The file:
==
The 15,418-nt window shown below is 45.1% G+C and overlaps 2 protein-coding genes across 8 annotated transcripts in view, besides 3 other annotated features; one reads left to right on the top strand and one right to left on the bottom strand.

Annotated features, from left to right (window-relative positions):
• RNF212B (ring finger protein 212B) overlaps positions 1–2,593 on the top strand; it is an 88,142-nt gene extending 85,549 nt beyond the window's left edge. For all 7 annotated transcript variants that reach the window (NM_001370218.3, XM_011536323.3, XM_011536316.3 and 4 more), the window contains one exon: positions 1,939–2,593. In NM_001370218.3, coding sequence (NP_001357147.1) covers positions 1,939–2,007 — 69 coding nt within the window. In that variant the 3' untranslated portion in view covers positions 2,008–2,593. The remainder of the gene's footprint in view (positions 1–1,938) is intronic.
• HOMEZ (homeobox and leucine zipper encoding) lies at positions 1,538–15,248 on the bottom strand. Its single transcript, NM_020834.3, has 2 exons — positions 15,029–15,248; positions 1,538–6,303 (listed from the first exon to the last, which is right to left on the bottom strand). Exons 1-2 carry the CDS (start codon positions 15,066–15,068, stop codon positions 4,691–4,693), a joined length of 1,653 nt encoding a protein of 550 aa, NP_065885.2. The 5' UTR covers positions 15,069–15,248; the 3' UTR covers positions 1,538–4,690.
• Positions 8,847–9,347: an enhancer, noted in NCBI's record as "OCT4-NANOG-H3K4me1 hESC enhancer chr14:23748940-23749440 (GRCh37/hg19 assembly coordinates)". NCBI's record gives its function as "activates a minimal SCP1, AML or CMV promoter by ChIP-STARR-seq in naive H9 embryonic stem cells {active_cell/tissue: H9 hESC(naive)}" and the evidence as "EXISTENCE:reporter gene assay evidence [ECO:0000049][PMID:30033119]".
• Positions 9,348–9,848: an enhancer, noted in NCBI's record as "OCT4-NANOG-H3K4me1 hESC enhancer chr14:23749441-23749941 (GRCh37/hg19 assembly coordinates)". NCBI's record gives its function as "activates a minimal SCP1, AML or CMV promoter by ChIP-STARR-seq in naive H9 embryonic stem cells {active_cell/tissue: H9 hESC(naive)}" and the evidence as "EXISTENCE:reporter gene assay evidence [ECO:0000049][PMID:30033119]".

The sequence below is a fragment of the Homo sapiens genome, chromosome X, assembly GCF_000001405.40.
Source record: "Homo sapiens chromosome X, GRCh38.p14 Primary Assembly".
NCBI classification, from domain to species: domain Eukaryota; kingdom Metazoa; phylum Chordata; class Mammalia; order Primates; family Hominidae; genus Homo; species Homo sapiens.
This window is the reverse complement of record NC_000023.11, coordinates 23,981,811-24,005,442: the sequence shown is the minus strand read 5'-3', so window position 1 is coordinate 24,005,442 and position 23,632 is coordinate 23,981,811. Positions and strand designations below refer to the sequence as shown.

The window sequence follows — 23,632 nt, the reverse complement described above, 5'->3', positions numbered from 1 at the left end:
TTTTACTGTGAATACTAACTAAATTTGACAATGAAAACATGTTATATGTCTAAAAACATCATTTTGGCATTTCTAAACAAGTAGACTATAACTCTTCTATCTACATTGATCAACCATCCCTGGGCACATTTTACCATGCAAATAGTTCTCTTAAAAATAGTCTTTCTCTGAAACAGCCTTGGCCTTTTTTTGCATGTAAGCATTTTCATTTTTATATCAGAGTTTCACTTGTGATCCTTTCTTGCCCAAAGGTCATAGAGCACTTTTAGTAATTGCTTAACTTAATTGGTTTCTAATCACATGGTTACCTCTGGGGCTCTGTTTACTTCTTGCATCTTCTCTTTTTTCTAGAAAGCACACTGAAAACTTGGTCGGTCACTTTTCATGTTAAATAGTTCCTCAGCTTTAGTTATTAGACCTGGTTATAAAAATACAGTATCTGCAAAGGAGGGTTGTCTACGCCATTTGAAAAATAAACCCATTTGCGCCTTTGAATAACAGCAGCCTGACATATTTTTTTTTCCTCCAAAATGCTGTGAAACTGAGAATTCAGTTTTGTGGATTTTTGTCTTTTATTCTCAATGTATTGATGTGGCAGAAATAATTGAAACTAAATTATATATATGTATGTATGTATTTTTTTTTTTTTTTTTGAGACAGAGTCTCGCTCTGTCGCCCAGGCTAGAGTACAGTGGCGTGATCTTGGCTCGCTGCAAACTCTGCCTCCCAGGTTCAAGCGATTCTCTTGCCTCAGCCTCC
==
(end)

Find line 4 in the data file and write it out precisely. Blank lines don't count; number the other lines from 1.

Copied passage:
• HOMEZ (homeobox and leucine zipper encoding) lies at positions 1,538–15,248 on the bottom strand. Its single transcript, NM_020834.3, has 2 exons — positions 15,029–15,248; positions 1,538–6,303 (listed from the first exon to the last, which is right to left on the bottom strand). Exons 1-2 carry the CDS (start codon positions 15,066–15,068, stop codon positions 4,691–4,693), a joined length of 1,653 nt encoding a protein of 550 aa, NP_065885.2. The 5' UTR covers positions 15,069–15,248; the 3' UTR covers positions 1,538–4,690.